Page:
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Further research interests (Tony Binns)

Community-based development and institution building in post-apartheid South Africa and post-conflict Sierra Leone

This on-going project in South Africa started in 1996, in collaboration with the Department of Geography at Rhodes University, Grahamstown, Eastern Cape Province. Initial funding was from the Human Sciences Research Council of South Africa, but Tony was then awarded a Leverhulme Study Abroad Fellowship (UK) in 2000-2001 to develop this work further. The project is concerned with seeking to identify and monitor grassroots development initiatives which might lead to job creation and poverty alleviation. Consideration is given to the possibility of replicating successful initiatives and identifying the most appropriate sources of possible external funding for such initiatives. Several papers have been published and three conferences held (Grahamstown - July 1999; Sussex - April 2000; Matjhabeng – July 2002). In July 2003, Tony was awarded a British Academy (UK) grant for research on: 'Evaluating institutional development in South Africa’s west coast region', in which post-doctoral fellow David Bek (Coventry, UK) was the Research Assistant. From 2010 a new element of this research has focused on the dynamics of small town development in the Amathole region of Eastern Cape Province, in collaboration with Phila Xuza (ASPIRE, Eastern Cape) and Etienne Nel (Otago). This work was supported by a grant from New Zealand’s Ministry of Foreign Affairs and Trade (MFAT).

Tony was principle investigator in a collaborative research project in Sierra Leone (2008–2011), funded by the UK Department for International Development (DfID) and the British Council under the DelPHE scheme. The research, titled 'Urban and peri-urban agriculture in Freetown: Food security and income generation in post-conflict Sierra Leone', evaluates the significance of urban and peri-urban agriculture for both income generation and food security in Freetown, the capital of Sierra Leone. Collaborators include Paul Tengbe and colleagues from the Department of Geography, Fourah Bay College (University of Sierra Leone), Roy Maconachie (Bath University, UK), Kenneth Lynch (University of Gloucestershire, UK) and Alec Thornton (ADFA/UNSW, Australia). Otago MA student Hana Cadzow investigated the role of women in urban agriculture in Freetown.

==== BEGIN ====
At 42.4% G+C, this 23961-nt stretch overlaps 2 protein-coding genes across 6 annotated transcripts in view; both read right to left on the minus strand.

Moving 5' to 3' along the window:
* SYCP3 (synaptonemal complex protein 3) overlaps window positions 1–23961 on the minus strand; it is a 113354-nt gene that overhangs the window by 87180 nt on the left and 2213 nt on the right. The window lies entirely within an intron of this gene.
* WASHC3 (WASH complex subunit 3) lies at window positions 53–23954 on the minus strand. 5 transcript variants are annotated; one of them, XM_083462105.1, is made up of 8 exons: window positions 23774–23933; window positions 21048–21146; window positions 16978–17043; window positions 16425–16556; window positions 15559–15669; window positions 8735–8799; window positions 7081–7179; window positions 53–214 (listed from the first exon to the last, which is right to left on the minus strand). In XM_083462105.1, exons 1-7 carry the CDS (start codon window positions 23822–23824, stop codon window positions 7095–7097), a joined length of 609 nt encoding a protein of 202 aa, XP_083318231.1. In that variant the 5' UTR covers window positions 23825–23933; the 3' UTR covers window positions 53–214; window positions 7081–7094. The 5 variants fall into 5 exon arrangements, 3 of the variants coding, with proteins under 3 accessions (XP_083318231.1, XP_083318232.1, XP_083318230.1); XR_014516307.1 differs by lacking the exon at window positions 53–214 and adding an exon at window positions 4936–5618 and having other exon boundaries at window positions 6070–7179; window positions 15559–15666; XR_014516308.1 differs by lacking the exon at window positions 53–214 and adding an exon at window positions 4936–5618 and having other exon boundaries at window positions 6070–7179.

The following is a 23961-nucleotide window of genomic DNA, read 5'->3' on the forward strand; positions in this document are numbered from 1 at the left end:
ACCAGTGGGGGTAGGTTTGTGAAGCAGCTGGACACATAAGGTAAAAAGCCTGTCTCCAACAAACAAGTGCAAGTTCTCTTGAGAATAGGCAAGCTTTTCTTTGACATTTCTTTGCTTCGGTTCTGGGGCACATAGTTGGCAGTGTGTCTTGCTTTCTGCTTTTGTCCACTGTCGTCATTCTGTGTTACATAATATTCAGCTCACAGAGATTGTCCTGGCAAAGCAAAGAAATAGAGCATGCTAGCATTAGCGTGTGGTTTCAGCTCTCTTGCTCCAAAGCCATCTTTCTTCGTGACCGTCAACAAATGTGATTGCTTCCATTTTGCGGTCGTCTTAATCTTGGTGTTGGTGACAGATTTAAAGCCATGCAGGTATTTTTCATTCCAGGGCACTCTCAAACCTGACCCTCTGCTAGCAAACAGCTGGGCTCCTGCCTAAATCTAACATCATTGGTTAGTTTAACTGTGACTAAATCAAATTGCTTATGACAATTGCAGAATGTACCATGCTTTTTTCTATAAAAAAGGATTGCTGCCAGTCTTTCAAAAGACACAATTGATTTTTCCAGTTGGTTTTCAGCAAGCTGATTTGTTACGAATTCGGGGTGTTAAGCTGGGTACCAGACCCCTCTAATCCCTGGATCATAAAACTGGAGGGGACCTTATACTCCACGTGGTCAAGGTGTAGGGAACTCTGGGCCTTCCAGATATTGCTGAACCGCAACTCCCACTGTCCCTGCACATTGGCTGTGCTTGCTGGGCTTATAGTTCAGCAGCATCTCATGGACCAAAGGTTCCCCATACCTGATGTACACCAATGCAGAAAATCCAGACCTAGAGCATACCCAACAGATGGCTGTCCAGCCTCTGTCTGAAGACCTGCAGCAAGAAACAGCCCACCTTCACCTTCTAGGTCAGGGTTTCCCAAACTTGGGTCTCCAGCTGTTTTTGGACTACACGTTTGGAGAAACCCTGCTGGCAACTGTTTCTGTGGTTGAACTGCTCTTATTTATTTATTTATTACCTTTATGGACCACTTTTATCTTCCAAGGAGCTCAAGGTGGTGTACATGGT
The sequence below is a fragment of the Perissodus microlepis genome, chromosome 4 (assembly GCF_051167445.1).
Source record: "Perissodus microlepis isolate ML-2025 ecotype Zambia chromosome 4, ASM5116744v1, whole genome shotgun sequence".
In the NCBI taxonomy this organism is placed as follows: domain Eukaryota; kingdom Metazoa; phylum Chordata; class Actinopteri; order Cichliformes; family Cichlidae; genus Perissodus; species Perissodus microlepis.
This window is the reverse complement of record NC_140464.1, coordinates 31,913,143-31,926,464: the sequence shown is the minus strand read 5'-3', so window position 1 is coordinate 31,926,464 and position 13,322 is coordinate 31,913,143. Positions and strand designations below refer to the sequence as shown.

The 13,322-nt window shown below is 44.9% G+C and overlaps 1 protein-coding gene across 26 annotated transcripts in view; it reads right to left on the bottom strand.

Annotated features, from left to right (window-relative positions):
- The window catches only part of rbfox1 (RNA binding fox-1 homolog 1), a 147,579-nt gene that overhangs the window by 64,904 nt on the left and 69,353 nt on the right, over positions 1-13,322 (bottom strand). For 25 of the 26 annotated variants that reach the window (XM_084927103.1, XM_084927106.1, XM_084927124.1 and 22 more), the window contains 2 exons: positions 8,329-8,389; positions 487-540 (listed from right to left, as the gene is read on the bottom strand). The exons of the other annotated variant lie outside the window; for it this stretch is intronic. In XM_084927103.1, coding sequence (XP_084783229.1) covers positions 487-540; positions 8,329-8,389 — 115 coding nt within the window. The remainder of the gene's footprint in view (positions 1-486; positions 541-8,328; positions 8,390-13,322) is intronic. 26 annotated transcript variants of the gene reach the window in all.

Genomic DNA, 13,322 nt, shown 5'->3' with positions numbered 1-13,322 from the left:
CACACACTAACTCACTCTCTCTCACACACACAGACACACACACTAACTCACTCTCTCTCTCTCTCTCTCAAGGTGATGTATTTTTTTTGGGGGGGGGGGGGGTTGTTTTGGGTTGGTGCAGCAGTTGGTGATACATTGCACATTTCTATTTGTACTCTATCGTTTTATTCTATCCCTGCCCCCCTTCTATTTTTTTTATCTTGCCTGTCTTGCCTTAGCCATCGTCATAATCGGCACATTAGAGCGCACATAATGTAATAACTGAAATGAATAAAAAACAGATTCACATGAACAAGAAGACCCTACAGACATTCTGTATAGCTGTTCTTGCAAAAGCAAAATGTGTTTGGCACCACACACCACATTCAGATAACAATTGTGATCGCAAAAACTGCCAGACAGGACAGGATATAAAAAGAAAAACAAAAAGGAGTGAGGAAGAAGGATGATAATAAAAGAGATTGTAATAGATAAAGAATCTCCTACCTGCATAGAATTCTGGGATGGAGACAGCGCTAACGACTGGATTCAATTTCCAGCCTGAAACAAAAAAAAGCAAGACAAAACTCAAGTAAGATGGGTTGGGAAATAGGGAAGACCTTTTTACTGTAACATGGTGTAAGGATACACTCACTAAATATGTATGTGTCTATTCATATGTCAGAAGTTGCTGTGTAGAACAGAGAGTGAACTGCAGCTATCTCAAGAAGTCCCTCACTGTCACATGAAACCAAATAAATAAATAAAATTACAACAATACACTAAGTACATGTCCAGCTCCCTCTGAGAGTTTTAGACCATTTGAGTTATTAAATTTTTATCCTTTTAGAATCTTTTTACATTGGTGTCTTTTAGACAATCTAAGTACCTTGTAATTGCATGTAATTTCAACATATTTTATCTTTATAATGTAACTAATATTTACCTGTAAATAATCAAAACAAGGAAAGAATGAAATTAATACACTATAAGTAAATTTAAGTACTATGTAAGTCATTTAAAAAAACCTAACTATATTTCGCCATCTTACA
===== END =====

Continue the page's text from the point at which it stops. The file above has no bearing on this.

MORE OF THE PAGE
Resource-based conflict, institution building and local development in northern Nigeria and Sierra Leone

This research, in conjunction with the Department of Geography at Bayero University, Kano (Nigeria), examines the origins and nature of conflict as pressure on natural resources increases in the Hadejia-Nguru wetlands, located in semi-arid north-eastern Nigeria. Doctoral student, Simon Milligan, supported by the Economic and Social Research Council, undertook a detailed study in the area, examining the nature, and possible resolution, of conflict over resources among pastoralists and cultivators. Babatunde Omilola’s doctoral research focused on the impact of small-scale irrigation investment on poverty reduction in northern Nigeria.

With support from a British Council Higher Education Link programme with the Geography Department at Fourah Bay College in the University of Sierra Leone, Tony returned 30 years later to the field areas in Sierra Leone where he undertook his doctoral research in 1974. This ongoing research project, titled: 'Reconstruction and development in post-conflict Sierra Leone: Re-building institutions and rural livelihoods in the Eastern Province', is concerned with evaluating post-war reconstruction and development in the Eastern Province of Sierra Leone, after a decade of violence and dislocation during the civil war. The research has been supported by a grant from the Nuffield Foundation (UK). Post-doctoral fellow Roy Maconachie has assisted in this project and a number of papers have been published. Otago PhD student, Jerram Bateman, worked on community-based development in the Eastern Province of Sierra Leone.

Prospects for horticultural exports under trade liberalisation in adjusting African economies

This collaborative project, initially with Coventry University, was funded by the UK Overseas Development Administration (now DfID), and examined export-orientated horticultural production in Kenya and The Gambia. Workshops were held in Nairobi and London, and a final report was submitted to DfID. More recently, collaborative research with Etienne Nel (Otago) and David Bek (Coventry, UK) has focused on evaluating the complex linkages and benefits of community-based production and export of red-bush (rooibos) tea and wild flowers from the Western Cape Province of South Africa to UK.

Community-based development in the Pacific region

A collaborative project on the role of the church in development in Samoa, with Alec Thornton (ADFA/UNSW, Australia) and Maria Kerslake (National University of Samoa), was funded initially through a University of Otago Research Grant. Key informant interviews and questionnaire surveys have examined the position and role of churches in a number of Samoan communities, in the context of community development and poverty alleviation. Papers have been published on this research.

Otago PhD student Shawn Shen investigated climate change adaptation and migration in Tuvalu, whilst Anita Latai (Otago PhD and National University of Samoa) undertook detailed interviews in a number of Samoan communities to understand local perceptions and resilience in the context of climate change. Sam McLachlan (Otago PhD student) investigated in a number of Pacific countries the effectiveness of a community-based development initiative sponsored by New Zealand based NGO, Volunteer Service Abroad (VSA).